Russia is calling for troops in the Far East to join the battle in Ukraine, Ukraine’s military high command said on Saturday, as Moscow tries to bolster its fighting force amid heavy casualties and signs that its drive to conquer eastern Ukraine has stalled . †
Adding to the sense that both sides appeared to be in a war of attrition, Ukrainians lined up at gas stations across the country on Saturday as the government struggled to cope with a fuel shortage caused by Russian attacks on oil infrastructure.
“In many regions of our country, there are queues and rising prices at gas stations,” Ukraine’s President Volodymyr Zelensky said in his overnight address on Friday. “The occupiers are deliberately destroying the infrastructure for the production, supply and storage of fuel.”
He said a Russian blockade of Ukrainian seaports meant that replacement supplies could not come in by tanker. The war has also paralyzed the grain crop in Ukraine, known as the breadbasket of Europe, disrupted global food supplies and exacerbated a food crisis in East Africa.
While Western allies have poured more heavy weapons into Ukraine, Slovakia and Poland, both NATO countries have reached an agreement that could predict the transfer of MIG-29 fighter jets to Ukraine. Slovakia said Polish F-16 jets would patrol the skies and free a Slovak fleet of Soviet-made MIGs.
After a meeting between the two countries’ defense ministers on Friday, Poland said the air force would begin patrolling over Slovakia as part of their joint effort to help Ukraine.
Slovakia has not explicitly said it would send its MIGs to Ukraine, but it has suggested the possibility of doing so – provided it can find an alternative way to protect its airspace, which the agreement with Poland appears to be achieving.
Poland refused to deliver its own fleet of MIG-29s directly to Ukraine last month, offering instead to fly the planes to a US military base in Germany, where they could then be flown to Ukraine. Washington, concerned about provoking Russia, declined the offer.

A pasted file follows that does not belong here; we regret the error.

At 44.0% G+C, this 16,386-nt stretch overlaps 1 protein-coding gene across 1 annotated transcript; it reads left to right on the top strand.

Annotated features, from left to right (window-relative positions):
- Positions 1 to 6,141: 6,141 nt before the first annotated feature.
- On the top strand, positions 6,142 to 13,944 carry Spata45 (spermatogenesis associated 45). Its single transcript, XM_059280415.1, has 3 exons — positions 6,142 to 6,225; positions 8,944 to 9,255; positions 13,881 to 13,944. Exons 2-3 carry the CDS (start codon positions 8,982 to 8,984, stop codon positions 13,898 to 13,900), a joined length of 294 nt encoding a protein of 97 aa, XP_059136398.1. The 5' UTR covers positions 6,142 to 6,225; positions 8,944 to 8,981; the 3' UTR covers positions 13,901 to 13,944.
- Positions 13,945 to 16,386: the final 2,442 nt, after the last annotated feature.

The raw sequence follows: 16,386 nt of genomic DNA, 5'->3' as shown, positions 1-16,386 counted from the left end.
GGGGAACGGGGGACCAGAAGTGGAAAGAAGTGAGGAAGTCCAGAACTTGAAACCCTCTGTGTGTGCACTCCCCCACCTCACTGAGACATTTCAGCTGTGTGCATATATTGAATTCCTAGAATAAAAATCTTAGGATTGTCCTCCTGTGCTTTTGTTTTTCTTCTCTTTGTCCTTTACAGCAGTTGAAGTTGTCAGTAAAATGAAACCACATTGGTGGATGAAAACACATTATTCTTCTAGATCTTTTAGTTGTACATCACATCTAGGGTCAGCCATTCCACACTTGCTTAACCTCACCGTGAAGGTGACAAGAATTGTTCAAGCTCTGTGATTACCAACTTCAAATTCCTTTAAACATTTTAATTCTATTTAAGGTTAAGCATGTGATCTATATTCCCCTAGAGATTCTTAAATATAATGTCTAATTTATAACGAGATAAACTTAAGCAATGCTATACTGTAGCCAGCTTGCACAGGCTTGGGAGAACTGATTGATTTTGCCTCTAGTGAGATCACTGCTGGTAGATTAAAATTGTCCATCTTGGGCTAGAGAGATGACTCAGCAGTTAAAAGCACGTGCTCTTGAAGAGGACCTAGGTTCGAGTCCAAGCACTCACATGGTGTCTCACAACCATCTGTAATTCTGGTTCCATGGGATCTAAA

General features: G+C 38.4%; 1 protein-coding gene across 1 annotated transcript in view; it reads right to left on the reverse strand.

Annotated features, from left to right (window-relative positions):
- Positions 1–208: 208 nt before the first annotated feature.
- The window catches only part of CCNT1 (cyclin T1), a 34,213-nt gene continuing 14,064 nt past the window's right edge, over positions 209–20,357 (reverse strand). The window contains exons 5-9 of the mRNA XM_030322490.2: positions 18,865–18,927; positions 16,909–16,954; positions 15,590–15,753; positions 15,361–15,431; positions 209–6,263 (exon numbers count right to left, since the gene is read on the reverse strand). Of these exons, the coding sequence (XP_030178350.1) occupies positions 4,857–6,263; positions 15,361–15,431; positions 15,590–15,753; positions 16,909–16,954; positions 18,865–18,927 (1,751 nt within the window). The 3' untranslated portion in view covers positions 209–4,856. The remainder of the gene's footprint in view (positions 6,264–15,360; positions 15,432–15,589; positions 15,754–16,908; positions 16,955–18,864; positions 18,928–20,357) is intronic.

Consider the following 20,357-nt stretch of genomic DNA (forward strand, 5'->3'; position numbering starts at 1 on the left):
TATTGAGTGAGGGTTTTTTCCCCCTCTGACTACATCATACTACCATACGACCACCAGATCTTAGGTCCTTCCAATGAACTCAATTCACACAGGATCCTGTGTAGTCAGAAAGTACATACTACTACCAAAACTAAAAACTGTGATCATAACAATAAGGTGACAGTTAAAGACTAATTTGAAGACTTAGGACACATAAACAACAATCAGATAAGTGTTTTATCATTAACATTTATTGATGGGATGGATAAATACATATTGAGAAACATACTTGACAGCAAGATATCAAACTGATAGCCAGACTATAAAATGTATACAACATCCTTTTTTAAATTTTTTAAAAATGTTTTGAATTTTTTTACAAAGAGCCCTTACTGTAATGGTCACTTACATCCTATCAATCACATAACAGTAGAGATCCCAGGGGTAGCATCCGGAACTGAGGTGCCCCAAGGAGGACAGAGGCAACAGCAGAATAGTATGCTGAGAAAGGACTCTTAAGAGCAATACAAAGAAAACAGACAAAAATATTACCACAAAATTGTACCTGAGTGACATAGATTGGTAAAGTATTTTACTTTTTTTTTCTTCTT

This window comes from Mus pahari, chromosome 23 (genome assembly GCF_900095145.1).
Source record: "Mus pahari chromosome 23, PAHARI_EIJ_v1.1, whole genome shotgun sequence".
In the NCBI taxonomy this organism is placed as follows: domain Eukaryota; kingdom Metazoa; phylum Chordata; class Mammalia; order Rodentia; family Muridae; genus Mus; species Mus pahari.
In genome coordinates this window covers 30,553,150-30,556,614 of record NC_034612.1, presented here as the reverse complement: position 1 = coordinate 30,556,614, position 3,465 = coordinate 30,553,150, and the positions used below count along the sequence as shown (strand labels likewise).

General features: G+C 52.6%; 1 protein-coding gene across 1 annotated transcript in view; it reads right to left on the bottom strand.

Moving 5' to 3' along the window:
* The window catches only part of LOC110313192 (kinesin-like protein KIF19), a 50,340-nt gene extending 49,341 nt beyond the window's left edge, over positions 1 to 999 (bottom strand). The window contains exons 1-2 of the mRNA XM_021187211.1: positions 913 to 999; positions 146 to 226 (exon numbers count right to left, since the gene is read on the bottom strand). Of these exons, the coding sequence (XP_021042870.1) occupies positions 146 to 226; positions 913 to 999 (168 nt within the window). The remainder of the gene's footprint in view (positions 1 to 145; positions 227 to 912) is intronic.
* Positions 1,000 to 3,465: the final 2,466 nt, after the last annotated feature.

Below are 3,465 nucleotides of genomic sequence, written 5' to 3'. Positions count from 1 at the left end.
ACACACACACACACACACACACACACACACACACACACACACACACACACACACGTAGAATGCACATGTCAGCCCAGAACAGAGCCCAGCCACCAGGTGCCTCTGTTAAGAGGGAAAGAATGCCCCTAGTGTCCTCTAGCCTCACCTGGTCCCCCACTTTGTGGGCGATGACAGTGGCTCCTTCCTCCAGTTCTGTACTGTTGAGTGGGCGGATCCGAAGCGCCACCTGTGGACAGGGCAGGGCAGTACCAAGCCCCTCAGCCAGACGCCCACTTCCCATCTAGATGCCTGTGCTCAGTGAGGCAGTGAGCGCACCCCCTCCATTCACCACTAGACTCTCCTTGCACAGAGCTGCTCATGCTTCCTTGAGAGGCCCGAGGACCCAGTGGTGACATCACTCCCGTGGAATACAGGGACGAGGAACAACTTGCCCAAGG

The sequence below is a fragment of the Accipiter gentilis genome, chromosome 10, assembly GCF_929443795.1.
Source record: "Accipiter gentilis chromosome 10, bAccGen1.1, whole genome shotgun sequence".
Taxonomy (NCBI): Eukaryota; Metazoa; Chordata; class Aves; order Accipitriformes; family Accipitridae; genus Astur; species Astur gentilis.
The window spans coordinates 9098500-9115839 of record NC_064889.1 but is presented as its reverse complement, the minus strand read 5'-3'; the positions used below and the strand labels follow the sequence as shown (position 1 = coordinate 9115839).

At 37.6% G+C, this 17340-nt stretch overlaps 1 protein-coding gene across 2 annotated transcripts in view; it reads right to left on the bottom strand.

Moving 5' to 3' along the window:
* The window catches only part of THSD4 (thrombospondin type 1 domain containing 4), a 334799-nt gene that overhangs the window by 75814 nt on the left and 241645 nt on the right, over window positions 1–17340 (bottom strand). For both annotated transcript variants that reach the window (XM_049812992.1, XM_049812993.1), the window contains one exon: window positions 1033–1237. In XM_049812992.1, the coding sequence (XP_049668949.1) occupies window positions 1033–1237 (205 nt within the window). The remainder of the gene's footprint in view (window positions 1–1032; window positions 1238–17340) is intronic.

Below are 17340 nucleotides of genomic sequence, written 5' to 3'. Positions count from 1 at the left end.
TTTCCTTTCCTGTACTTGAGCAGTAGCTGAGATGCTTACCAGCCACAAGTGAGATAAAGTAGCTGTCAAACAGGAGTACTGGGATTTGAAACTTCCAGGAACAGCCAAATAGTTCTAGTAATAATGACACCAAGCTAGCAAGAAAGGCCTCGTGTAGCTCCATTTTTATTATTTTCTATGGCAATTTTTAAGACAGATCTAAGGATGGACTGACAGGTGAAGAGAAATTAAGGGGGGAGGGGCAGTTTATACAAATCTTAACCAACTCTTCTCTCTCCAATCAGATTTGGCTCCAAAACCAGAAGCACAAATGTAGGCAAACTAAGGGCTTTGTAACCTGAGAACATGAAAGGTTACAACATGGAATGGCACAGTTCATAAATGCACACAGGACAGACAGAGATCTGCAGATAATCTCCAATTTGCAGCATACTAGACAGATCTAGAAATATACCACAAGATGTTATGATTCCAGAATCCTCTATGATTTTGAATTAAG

Russian Foreign Minister Sergey V. Lavrov claimed that by supplying more powerful weapons to Ukraine, the United States and the European Union were waging a proxy fight against Russia regardless of the cost to civilians’ lives.
The flow of weapons from the West, Mr Lavrov said, had nothing to do with supporting Ukraine’s sovereignty, but rather would enable the United States and the European Union to fight Russia “down to the last Ukrainian” .
Ukraine’s fuel shortages followed Russian attacks this week on Ukraine’s main producer of fuel products and other major refineries. Russia said it had also set up storage facilities for petroleum products used by the Ukrainian military.
A senior Pentagon official said these types of attacks were designed to undermine the Ukrainian military’s ability to “replenish their own supplies and bolster themselves.”
In response, officials in Kiev, Ukraine’s capital, urged residents to use public transportation rather than private vehicles to save fuel. “We must consider the needs of the military and our defenders,” the city council said.
The Kremlin’s deployment of troops from eastern Russia to the combat front in Ukraine suggested Moscow could try to regain momentum in what the Pentagon has described as a “popping” offensive in eastern Ukraine.
The Ukrainian army said the additional Russian troops were sent first to a Russian city near the Ukrainian border and then to the northeastern Ukrainian city of Izium, where the Russians have met fierce resistance. He would not say how many troops are deployed.
Western analysts have said Russia’s offensive in the east has slowed as it struggles to overcome many of the same logistical problems related to shipments of food, fuel, weapons and ammunition that hindered the first phase of its invasion more than two months ago. .
On Saturday, Britain’s Ministry of Defense said Russia was trying to solve problems that had limited its invasion by geographically concentrating combat strength, shortening supply lines and simplifying command and control.
But Russia “still faces significant challenges,” the ministry said in its statement latest intelligence update on the war. “It has been forced to regroup and redeploy exhausted and disparate units from the failed advance in northeastern Ukraine. Many of these units are probably suffering from weakened morale.”
The fighting in eastern Ukraine has taken an increasingly heavy toll on both armies. Russia’s defense ministry said on Saturday its troops had fired at 389 targets across Ukraine, including facilities housing soldiers, killing 120 Ukrainians.
Ukraine said its Special Forces attacked a command center near Izium, destroying dozens of tanks and armored vehicles.